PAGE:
The wading pool is generally open on sunny days when the temperature is forecast to be 70 degrees or above. Check Seattle Parks and Recreation’s website for more details.
Neighborhood parks developed in Seattle in the early 20th century often featured playgrounds. Civic leaders and landscape architects had come to realize the importance of play spaces for children, and Olmsted usually incorporated two distinct areas for play. Little Folks Lawns provided a somewhat protected space for small children. Areas with larger playground equipment like swings and slides offered space for older children to climb and run and play.
In Volunteer Park, Olmsted initially separated these two areas by a considerable distance. He put the Little Folks lawn, shelter house, and wading pool here, in the northeast corner of the park. The playground for older children was planned for the southwest corner, near Prospect Street. The plan shows swings, ropes and bars (which were likely a climbing structure) and a Giant Stride, which was a pole with ropes hanging down from it. Children could grab a rope and run in a circle until their feet would leave the ground.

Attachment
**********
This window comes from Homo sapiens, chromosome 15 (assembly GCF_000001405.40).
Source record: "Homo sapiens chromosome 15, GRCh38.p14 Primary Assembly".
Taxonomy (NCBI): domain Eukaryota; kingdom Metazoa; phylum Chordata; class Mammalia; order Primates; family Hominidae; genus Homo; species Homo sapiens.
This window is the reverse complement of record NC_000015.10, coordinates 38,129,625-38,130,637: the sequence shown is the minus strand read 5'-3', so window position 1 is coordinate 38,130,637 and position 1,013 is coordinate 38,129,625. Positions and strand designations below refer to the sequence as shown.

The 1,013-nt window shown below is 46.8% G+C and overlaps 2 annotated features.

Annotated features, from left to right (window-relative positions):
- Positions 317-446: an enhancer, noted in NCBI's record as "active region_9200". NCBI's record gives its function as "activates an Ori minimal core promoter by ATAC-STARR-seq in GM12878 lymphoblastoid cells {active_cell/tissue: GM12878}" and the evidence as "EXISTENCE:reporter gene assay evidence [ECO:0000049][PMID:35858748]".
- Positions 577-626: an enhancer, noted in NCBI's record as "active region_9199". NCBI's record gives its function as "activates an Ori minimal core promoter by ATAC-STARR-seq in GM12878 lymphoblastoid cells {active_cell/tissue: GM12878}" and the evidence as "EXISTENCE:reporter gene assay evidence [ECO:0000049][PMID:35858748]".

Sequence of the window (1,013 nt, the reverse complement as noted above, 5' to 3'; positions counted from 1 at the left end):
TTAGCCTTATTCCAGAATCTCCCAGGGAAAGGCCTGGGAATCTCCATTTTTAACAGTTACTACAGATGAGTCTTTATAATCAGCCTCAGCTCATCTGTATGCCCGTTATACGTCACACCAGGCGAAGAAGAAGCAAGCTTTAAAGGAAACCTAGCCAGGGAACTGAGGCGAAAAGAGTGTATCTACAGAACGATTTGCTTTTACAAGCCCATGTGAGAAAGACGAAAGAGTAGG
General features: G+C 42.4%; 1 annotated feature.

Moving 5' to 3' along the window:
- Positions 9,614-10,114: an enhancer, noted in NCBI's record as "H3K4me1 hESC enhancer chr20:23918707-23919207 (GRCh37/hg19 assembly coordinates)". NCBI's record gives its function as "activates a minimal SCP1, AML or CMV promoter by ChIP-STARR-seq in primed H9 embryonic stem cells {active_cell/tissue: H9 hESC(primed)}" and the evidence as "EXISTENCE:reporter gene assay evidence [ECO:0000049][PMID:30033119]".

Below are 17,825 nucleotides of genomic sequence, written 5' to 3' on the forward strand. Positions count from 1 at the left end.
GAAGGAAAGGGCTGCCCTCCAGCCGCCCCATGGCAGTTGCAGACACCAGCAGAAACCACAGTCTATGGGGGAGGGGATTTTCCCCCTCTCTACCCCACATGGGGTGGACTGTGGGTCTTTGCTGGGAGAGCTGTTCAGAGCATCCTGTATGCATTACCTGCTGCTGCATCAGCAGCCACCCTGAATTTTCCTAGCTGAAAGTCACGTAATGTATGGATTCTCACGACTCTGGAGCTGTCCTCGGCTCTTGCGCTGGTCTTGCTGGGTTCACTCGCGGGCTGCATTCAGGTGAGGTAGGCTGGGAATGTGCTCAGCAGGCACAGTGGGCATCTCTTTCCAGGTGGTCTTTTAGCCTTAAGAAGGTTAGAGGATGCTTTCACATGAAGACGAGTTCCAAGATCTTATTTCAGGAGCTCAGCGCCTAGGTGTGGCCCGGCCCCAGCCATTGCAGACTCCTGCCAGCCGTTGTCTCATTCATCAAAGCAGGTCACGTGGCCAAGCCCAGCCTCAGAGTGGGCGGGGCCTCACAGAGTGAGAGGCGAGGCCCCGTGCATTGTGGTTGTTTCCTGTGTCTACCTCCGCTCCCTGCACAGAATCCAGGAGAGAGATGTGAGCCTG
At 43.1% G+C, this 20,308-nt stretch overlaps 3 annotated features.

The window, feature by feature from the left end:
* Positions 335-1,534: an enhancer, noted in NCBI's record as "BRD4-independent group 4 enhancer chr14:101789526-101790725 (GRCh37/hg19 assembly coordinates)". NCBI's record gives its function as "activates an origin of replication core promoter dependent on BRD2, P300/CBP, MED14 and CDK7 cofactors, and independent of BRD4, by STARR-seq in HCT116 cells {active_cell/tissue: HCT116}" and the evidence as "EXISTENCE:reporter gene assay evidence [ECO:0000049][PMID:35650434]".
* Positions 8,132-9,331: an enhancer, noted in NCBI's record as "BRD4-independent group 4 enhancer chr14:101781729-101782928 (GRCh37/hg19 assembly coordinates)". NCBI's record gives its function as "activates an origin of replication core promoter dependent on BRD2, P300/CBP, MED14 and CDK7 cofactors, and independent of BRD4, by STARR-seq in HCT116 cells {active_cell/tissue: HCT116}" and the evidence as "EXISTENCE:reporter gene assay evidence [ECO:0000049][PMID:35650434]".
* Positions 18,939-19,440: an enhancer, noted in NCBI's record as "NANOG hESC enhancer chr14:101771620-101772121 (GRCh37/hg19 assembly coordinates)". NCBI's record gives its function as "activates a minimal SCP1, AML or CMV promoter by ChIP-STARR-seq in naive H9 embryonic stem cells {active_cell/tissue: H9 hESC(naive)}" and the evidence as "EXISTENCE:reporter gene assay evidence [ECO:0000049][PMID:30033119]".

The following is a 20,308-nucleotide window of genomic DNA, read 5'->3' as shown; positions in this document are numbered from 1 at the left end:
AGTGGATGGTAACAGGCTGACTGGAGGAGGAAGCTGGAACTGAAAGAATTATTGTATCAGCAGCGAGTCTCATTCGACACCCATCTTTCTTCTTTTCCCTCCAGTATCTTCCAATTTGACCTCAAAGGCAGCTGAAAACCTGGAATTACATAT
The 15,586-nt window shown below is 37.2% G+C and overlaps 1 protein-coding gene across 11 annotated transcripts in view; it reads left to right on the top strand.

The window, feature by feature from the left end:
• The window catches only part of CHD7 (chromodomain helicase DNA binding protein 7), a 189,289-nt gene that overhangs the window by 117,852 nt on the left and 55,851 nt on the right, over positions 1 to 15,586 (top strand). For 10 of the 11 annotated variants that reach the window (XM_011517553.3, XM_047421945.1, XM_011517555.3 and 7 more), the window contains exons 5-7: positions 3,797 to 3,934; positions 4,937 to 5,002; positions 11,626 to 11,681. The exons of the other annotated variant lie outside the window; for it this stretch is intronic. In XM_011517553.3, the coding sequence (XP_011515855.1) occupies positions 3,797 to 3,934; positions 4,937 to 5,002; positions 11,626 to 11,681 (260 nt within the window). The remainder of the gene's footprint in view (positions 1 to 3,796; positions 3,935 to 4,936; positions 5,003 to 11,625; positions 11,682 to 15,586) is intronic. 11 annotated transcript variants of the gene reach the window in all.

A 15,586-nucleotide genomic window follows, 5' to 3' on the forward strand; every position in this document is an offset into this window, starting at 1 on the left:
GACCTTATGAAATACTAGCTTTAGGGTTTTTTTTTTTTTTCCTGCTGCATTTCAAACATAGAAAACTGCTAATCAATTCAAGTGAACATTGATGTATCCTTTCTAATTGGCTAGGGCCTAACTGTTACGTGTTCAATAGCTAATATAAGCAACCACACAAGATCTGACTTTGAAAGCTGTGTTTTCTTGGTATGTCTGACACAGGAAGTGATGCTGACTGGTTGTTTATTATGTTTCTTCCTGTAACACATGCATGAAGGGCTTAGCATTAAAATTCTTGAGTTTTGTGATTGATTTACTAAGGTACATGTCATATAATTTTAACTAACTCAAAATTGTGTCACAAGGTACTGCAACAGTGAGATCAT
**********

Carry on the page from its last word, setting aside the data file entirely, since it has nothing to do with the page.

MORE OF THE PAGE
The space for the playground was prepared and ready for construction, but neighbors feared that the noise from the playground would be disruptive for adjacent homes along Federal Avenue, so Olmsted relocated the playground to the northeast corner, just east of the wading pool, where it is located today.
In 1962, the Playform sculpture by Seattle sculptor Charles Smith was placed in the playground area. It was installed in honor of Dorothy Block, who was serving on the Board of Park Commissioners when she died. A newspaper article published at the time of its installation noted that the sculpture would provide a place for climbing as well as help children develop an appreciation for abstract design.
Walk along the path alongside the wading pool and then up the hill toward the Shelter House. The path arcs around Olmsted’s Little Folks Lawn.